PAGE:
Fifteen years after America Online (now known as AOL) acquired Time Warner for $164bn at the climax of the dot-com bubble in January 2000, the nature of the relationship between technology and content has changed in a turn of events worthy of an Oscar. It was announced that the union of AOL and Time Warner, which were respectively leading the Internet and Media sectors, was a match made in heaven. Time Warner’s portfolio of content providers ranging from CNN to HBO could access AOL’s many dial-up Internet subscribers, and AOL could tap Time Warner’s cable arm and its broadband. So how did the largest tech acquisition of all time turn out? As Time Warner’s present CEO put it, it was:
“The biggest mistake in corporate history”
This month, Verizon acquired AOL for an all-cash deal of $4.4bn, or a 17% premium. Guggenheim Partners and Lion Tree Advisors advised Verizon, and AOL hired Allen & Co. While this new transaction lacks the drama of the previous Time Warner deal, it is remarkable in many respects. First of all, it marks the re-birth of AOL after it spun-off from Time Warner in December 2009. Against all odds, the company pivoted from its position as a pioneering leader in technology to that of a major content provider. AOL now owns The Huffington Post, TechCrunch and many other popular media websites. Besides, the company’s advertising, online streaming, and mapping services (MapQuest), all have value and growth potential. And once again, the Holy Grail lies at the intersection of distribution and content. However, this time, Verizon is ushering in a paradigm shift in the nature of Television and Broadcast.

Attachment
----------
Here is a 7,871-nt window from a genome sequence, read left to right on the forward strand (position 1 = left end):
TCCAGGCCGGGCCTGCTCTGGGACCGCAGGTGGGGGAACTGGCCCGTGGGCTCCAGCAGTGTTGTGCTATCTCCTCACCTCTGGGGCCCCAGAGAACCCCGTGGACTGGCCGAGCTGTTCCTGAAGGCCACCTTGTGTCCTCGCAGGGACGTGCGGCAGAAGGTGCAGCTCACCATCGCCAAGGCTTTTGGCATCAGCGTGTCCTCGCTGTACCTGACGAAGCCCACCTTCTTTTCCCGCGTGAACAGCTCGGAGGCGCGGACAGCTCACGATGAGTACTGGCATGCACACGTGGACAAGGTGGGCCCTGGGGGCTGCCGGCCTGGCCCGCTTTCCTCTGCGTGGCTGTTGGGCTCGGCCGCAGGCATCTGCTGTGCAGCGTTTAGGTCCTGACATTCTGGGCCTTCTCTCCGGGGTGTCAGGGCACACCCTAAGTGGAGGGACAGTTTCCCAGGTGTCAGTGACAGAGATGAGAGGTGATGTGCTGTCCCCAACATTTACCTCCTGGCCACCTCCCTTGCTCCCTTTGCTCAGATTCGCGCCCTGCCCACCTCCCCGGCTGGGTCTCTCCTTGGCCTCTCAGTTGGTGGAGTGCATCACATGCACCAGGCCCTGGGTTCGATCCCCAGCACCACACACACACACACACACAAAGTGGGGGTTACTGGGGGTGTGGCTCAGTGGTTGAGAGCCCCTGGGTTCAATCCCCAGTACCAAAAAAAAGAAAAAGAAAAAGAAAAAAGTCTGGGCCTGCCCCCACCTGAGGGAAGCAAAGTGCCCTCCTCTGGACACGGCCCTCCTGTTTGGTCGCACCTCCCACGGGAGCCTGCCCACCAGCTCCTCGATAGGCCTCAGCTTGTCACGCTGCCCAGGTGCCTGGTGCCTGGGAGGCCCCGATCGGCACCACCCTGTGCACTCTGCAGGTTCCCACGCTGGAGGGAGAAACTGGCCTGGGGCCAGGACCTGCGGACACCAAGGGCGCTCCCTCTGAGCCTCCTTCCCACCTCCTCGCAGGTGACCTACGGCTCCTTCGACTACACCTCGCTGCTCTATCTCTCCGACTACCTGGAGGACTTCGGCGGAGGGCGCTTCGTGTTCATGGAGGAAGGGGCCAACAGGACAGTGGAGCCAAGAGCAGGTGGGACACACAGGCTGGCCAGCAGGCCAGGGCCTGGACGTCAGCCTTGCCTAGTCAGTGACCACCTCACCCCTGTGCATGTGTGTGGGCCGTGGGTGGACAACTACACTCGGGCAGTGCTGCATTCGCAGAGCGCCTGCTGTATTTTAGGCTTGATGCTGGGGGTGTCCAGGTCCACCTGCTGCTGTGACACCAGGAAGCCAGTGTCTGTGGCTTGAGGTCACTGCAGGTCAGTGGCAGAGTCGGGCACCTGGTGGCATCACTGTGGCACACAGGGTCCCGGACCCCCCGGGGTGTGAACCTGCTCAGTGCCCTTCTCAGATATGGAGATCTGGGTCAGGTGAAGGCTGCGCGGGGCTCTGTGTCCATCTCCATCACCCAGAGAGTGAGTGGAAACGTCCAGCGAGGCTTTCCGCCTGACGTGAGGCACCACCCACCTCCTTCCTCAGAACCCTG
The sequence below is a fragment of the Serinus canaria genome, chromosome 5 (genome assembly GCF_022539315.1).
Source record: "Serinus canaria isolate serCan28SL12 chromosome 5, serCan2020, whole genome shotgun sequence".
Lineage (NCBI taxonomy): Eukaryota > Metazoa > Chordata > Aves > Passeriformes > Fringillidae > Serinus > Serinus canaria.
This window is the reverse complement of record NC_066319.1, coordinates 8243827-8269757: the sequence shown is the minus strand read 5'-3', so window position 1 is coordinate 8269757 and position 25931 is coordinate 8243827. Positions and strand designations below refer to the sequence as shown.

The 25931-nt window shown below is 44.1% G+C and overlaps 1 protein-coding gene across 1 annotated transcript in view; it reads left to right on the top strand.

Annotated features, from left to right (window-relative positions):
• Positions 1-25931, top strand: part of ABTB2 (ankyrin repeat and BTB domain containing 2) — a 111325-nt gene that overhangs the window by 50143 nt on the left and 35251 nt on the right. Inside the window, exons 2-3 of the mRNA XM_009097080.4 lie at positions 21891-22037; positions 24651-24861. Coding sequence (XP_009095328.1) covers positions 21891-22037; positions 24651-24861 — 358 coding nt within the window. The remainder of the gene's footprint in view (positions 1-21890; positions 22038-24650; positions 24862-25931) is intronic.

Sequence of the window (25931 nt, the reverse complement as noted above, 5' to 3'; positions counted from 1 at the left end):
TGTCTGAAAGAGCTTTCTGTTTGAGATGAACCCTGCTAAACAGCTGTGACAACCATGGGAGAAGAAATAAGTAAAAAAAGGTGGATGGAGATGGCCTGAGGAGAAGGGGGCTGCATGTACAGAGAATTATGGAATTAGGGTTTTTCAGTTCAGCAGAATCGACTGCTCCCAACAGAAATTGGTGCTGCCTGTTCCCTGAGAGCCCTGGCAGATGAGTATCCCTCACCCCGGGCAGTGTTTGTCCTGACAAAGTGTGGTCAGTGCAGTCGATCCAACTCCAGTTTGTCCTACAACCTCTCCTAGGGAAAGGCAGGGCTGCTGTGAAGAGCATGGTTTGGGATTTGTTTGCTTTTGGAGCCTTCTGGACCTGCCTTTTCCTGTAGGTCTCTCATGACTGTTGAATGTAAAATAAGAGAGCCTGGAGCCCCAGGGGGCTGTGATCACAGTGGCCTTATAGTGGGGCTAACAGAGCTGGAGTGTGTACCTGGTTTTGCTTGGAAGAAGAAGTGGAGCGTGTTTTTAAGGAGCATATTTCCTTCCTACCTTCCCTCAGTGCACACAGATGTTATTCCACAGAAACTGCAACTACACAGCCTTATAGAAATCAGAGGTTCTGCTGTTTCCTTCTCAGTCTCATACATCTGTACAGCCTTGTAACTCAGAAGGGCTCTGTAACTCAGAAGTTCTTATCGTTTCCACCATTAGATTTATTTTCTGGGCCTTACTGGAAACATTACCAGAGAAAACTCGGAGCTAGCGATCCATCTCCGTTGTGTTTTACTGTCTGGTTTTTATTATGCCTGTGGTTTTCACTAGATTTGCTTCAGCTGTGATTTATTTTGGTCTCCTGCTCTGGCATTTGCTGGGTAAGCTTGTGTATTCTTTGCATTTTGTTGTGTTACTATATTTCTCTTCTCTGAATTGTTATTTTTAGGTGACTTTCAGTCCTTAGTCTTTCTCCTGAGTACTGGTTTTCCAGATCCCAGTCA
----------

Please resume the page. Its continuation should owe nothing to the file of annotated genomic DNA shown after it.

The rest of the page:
Verizon is one of the largest wireless, cable, and broadband Internet providers in the United States. As such, it has been sitting first-row on the mobile revolution, which brought content to smartphones at anytime, anywhere. In fact, mobile is the fastest growing device for watching video. This phenomenon has been termed “OTT” – Over The Top – to describe the trend away from television that makes the Internet the centre of all entertainment innovation. Youtube, Hulu, and especially Netflix have understood it and have truly disrupted the industry in yet unfathomable ways. Whereas Time Warner feared missing out on the Internet in 2000, Verizon anticipates its role as the structure enabling this content revolution, and its acquisition of AOL is meant to accelerate the decline of television as we know it.
Therefore, we can expect a flurry of M&A activity among Technology and Media companies in the coming months. Although the Comcast-Time Warner Cable (note that Time Warner cable is not to be confused with Time Warner – it has belonged to Time Warner but retained the name upon its spin-off in 2009) has failed amid much anti-trust scrutiny, companies in the industry understand that now is the time to bring content and distribution together. In the age of smartphones and tablets, content still reigns as king.